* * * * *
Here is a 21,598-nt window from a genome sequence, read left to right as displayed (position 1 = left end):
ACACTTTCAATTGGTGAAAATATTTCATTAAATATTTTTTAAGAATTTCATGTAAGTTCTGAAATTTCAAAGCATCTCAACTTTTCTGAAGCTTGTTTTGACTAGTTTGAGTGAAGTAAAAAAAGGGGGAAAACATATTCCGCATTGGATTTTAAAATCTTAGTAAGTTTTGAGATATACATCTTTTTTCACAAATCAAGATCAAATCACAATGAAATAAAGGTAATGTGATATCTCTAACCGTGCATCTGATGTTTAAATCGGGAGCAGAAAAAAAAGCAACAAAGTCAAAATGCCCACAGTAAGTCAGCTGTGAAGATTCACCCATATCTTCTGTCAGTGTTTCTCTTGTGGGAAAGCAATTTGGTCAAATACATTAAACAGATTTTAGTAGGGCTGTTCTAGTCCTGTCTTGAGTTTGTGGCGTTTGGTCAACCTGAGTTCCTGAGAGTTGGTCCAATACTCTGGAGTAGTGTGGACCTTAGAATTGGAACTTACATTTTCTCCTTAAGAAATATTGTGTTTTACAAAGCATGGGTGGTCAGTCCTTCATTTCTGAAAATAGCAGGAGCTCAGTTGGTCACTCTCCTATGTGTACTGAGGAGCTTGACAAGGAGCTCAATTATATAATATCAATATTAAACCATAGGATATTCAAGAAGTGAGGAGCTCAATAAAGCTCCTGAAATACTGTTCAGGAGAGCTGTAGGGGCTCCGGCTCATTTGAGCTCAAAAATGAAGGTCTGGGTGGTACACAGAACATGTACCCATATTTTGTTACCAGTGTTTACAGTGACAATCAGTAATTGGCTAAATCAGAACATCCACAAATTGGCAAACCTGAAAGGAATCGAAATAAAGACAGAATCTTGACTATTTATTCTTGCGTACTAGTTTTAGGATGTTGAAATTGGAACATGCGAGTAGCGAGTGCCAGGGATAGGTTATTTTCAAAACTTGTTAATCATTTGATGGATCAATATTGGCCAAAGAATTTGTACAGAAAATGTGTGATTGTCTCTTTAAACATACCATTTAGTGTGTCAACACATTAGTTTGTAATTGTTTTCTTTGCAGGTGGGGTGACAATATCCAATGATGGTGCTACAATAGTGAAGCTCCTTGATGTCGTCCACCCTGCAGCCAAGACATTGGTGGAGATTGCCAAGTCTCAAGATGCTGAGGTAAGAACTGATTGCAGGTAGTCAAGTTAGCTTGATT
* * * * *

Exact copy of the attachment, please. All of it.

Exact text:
Here is a 21,598-nt window from a genome sequence, read left to right as displayed (position 1 = left end):
ACACTTTCAATTGGTGAAAATATTTCATTAAATATTTTTTAAGAATTTCATGTAAGTTCTGAAATTTCAAAGCATCTCAACTTTTCTGAAGCTTGTTTTGACTAGTTTGAGTGAAGTAAAAAAAGGGGGAAAACATATTCCGCATTGGATTTTAAAATCTTAGTAAGTTTTGAGATATACATCTTTTTTCACAAATCAAGATCAAATCACAATGAAATAAAGGTAATGTGATATCTCTAACCGTGCATCTGATGTTTAAATCGGGAGCAGAAAAAAAAGCAACAAAGTCAAAATGCCCACAGTAAGTCAGCTGTGAAGATTCACCCATATCTTCTGTCAGTGTTTCTCTTGTGGGAAAGCAATTTGGTCAAATACATTAAACAGATTTTAGTAGGGCTGTTCTAGTCCTGTCTTGAGTTTGTGGCGTTTGGTCAACCTGAGTTCCTGAGAGTTGGTCCAATACTCTGGAGTAGTGTGGACCTTAGAATTGGAACTTACATTTTCTCCTTAAGAAATATTGTGTTTTACAAAGCATGGGTGGTCAGTCCTTCATTTCTGAAAATAGCAGGAGCTCAGTTGGTCACTCTCCTATGTGTACTGAGGAGCTTGACAAGGAGCTCAATTATATAATATCAATATTAAACCATAGGATATTCAAGAAGTGAGGAGCTCAATAAAGCTCCTGAAATACTGTTCAGGAGAGCTGTAGGGGCTCCGGCTCATTTGAGCTCAAAAATGAAGGTCTGGGTGGTACACAGAACATGTACCCATATTTTGTTACCAGTGTTTACAGTGACAATCAGTAATTGGCTAAATCAGAACATCCACAAATTGGCAAACCTGAAAGGAATCGAAATAAAGACAGAATCTTGACTATTTATTCTTGCGTACTAGTTTTAGGATGTTGAAATTGGAACATGCGAGTAGCGAGTGCCAGGGATAGGTTATTTTCAAAACTTGTTAATCATTTGATGGATCAATATTGGCCAAAGAATTTGTACAGAAAATGTGTGATTGTCTCTTTAAACATACCATTTAGTGTGTCAACACATTAGTTTGTAATTGTTTTCTTTGCAGGTGGGGTGACAATATCCAATGATGGTGCTACAATAGTGAAGCTCCTTGATGTCGTCCACCCTGCAGCCAAGACATTGGTGGAGATTGCCAAGTCTCAAGATGCTGAGGTAAGAACTGATTGCAGGTAGTCAAGTTAGCTTGATT